Go Hockey News respects the hockey rules analyst and blogger Martin Conlon. In this post Martin unpacks the Rules of Hockey 9.11 and makes valid suggestions for its improvement. As a player I have long time been frustrated when in the middle of the field in an uncontested situation the ball has accidently touched a body part a player and a free hit given against. The umpire’s decision is a reflection of their umpiring inexperience when it comes to interpreting this rule.
For full unpacking of this article click here
The Current Rule 9.11.
9.11 Field players must not stop, kick, propel, pick up, throw or carry the ball with any part of their body.
It is not always an offence if the ball hits the foot, hand or body of a field player. The player only commits an offence if they gain an advantage or if they position themselves with the intention of stopping the ball in this way.
It is not an offence if the ball hits the hand holding the stick but would otherwise have hit the stick.
Reason. The Rule is poorly written and incomplete, giving for example, no meaning or limit to the term ‘advantage’ in the exception – which is not clearly set out as an exception to the Rule.
The current Rule is not ‘working’, here is an example of typical application:-
The umpire disregarded the criterion for offence (intent by a field-player to use the body to stop, deflect or propel the ball or advantaged gained from doing so unintentionally) in other words ignored instructions given for the application of the Rule and ‘automatically’ (without further thought) awarded a penalty corner as the ball rolled off the pitch after hitting the defender: there was clearly neither intent nor advantaged gained by the defending team, they were in fact disadvantaged by this accidental contact but umpires and players are long trained to respectively carry out and to expect this incorrect reflex penalising of any ball-body contact (the weak excuses offered are consistency of decision and player expectation).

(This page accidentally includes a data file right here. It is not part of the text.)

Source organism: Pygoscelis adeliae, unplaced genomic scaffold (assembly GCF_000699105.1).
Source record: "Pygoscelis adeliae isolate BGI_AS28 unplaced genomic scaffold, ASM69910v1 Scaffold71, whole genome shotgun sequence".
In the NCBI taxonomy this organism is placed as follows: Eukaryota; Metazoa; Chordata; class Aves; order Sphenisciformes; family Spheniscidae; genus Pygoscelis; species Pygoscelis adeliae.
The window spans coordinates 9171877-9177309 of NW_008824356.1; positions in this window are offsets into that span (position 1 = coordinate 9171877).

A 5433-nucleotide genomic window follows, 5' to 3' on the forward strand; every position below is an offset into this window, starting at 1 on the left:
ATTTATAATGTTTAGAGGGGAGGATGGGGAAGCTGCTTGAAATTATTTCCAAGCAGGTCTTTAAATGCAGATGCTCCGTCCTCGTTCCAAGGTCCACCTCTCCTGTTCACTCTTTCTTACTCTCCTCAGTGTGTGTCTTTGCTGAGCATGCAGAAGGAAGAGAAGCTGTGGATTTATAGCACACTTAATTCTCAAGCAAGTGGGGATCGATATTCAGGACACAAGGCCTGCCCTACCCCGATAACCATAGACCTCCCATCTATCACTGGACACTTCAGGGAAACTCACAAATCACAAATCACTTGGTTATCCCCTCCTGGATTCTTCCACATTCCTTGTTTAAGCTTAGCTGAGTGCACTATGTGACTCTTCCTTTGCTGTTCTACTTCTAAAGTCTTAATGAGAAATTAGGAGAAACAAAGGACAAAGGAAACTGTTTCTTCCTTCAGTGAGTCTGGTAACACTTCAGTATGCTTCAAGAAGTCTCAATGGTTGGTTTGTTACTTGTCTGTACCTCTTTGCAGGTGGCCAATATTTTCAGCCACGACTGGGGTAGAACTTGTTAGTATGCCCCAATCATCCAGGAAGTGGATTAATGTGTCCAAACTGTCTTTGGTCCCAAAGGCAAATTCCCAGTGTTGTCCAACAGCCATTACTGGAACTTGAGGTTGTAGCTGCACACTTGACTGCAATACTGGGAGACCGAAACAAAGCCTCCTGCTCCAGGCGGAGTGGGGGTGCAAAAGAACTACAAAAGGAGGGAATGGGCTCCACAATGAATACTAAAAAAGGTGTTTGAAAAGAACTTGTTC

With the exception of the Rules concerning the penalty corner, this Rule has been amended more often than any other in the past thirty years (without any effect at all), so it should only necessary to choose from the parts of previous renditions that made sense and then add one clause (concerning goalkeepers), to devise a fair and workable Rule: getting it applied correctly will be another matter entirely but we should at least start with a non- conflicting Rule and instruction for application.
9.11 Field players must not intentionally stop, kick, propel, pick up, throw or carry the ball with any part of their body.
There is no offence committed if the ball simply hits the foot, hand or body of a field player, play should continue unless the player hit with the ball is injured or intended to use the body to stop or deflect the ball. Where there is injury caused by a ball contact and there is no intent to use the body by the player hit and there has been no forcing of contact or dangerous play by opponents, the game should be restarted with a bully.